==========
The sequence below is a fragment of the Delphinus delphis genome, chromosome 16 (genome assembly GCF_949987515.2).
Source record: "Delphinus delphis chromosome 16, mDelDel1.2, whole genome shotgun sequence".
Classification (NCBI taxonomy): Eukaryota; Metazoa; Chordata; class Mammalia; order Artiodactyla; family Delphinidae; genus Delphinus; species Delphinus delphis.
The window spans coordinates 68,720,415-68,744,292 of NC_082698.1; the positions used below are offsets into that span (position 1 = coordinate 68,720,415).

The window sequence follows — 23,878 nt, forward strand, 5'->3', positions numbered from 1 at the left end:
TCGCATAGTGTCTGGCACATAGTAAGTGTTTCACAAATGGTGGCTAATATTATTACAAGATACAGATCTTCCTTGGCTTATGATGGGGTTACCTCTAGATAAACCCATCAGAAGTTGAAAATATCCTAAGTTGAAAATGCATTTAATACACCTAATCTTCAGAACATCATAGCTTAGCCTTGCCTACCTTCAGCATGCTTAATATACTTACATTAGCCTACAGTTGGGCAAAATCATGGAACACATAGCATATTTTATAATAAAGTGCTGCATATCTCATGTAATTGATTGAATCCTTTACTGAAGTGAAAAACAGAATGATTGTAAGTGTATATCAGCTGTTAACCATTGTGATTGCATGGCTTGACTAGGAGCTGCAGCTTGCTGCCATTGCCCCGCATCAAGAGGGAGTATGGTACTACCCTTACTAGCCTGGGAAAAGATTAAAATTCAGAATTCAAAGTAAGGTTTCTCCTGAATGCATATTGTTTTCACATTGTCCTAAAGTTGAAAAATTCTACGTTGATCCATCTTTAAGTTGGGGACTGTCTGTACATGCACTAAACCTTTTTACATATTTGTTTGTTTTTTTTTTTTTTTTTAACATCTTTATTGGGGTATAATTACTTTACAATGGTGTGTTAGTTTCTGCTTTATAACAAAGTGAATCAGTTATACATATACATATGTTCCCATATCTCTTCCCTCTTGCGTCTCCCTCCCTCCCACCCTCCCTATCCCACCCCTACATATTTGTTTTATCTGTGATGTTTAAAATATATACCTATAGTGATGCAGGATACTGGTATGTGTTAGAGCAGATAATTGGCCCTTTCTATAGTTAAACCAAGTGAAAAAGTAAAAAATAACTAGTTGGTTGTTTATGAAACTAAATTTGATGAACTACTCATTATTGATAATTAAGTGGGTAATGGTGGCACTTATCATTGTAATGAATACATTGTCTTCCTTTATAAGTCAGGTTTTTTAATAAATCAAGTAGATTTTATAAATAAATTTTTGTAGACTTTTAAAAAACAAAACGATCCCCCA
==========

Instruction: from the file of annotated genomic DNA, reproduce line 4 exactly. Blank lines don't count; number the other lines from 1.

The window spans coordinates 68,720,415-68,744,292 of NC_082698.1; the positions used below are offsets into that span (position 1 = coordinate 68,720,415).